The exact treatment depends on the cause of your hydrangea leaves turning brown in the first place.
Can I Spray Hydrangea With Soapy Water?
As long as you don’t use too much soap in the mixture, or spray too often, then you can spray hydrangeas with soapy water to ward off an array of problems. They can help deter slugs, ward off some diseases, and more. Simply mix a teaspoon of dish soap with a quart of water and spray away!
Should I Cut Off Dead Hydrangea Flowers?
Absolutely! Removing dead flowers helps keep your hydrangeas blooming longer and encourages new growth. However, in mid to late fall you should leave the dead hydrangea flowers in place. At this point, new flowers won’t grow either way, and keeping the dead flowers can help protect the entire plant.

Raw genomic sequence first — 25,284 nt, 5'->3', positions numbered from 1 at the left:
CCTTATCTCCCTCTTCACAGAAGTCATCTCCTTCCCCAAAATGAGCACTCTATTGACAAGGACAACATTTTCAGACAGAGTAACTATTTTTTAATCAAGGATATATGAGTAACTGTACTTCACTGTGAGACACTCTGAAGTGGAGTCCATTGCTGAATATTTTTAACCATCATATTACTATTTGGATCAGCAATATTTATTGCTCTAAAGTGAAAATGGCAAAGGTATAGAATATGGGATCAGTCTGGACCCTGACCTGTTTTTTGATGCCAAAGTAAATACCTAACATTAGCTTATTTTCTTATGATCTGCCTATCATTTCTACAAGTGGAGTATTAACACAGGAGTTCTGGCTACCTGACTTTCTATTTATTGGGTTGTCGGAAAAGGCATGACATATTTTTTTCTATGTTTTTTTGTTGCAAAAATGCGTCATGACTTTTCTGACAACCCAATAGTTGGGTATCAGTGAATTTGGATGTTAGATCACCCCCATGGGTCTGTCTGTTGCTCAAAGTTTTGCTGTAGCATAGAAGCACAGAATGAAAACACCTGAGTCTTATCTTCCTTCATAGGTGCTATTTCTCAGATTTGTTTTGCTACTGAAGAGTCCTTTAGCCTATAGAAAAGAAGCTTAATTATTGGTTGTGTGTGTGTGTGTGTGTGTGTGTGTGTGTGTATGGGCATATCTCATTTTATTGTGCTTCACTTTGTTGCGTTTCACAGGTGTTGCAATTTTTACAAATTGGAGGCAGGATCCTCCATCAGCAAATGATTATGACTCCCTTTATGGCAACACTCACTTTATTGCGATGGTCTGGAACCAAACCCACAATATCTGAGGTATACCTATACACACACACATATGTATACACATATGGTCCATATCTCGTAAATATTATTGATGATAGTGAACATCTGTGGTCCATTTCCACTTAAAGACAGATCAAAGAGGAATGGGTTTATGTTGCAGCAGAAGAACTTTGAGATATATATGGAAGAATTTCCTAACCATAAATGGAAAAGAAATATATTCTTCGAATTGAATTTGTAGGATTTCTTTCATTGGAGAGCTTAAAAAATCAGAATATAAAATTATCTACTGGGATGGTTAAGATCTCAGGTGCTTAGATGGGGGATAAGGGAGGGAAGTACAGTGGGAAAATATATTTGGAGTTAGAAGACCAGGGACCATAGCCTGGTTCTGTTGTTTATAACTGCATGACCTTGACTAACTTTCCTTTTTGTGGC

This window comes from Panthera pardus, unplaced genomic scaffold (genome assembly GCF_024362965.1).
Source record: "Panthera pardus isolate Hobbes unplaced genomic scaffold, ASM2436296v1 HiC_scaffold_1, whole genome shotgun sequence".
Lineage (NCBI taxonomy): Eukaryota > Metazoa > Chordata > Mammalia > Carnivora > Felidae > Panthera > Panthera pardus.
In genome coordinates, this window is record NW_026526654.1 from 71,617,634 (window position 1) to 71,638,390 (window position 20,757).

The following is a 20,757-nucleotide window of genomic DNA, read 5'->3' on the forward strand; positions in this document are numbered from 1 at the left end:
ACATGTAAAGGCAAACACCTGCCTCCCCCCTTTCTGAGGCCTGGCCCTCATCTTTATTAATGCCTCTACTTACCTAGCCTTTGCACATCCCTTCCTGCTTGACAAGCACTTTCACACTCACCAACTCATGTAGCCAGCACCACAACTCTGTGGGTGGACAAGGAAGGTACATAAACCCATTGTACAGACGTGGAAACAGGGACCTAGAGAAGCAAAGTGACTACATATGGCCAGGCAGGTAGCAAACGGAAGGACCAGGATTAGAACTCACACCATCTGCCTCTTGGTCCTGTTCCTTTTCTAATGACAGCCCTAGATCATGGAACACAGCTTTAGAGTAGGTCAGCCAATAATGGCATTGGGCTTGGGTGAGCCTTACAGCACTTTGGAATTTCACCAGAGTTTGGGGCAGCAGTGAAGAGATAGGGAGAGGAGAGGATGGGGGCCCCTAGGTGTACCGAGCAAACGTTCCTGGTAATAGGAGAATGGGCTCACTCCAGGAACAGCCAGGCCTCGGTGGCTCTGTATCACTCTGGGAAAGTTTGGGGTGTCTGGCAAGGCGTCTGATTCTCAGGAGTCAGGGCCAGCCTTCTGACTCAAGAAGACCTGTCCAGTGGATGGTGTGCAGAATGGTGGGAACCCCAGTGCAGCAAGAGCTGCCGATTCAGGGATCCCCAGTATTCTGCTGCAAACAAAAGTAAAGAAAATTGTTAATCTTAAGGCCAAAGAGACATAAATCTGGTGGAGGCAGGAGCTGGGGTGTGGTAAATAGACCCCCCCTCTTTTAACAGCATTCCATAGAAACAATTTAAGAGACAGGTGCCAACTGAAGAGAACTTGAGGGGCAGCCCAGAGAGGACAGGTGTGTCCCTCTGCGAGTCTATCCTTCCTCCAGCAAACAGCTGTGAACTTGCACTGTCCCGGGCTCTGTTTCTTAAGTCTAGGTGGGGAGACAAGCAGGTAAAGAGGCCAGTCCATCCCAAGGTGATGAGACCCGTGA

What Bugs Are Attracted to Hydrangea?
The most common bugs that come to check out hydrangeas are bees, flies, and wasps. That’s because hydrangeas are heavy pollen and nectar creators, and these insects can’t help but come check it out.
However, other bugs that can come to hang out on your hydrangeas include slugs, aphids, ants, beetles, and mites.
How Do I Get Rid of Bugs on My Hydrangea?
The best way to keep harmful bugs off your hydrangeas is to spray them with an organic insecticide. These products can keep harmful bugs off your hydrangeas, but they don’t harm bees and other helpful pollinators!
If you want to keep your hydrangeas in check, you need to know about what diseases are out there, and you need to care for them in a way that keeps them from cropping up in the first place.
Fungicides and insecticides are great ways to keep your plants healthy, just ensure that you pick the right ones and don’t overdo it! But by applying preventive measures, you can keep your hydrangeas healthy in the first place, and that’s better than trying to treat sick plants after the fact!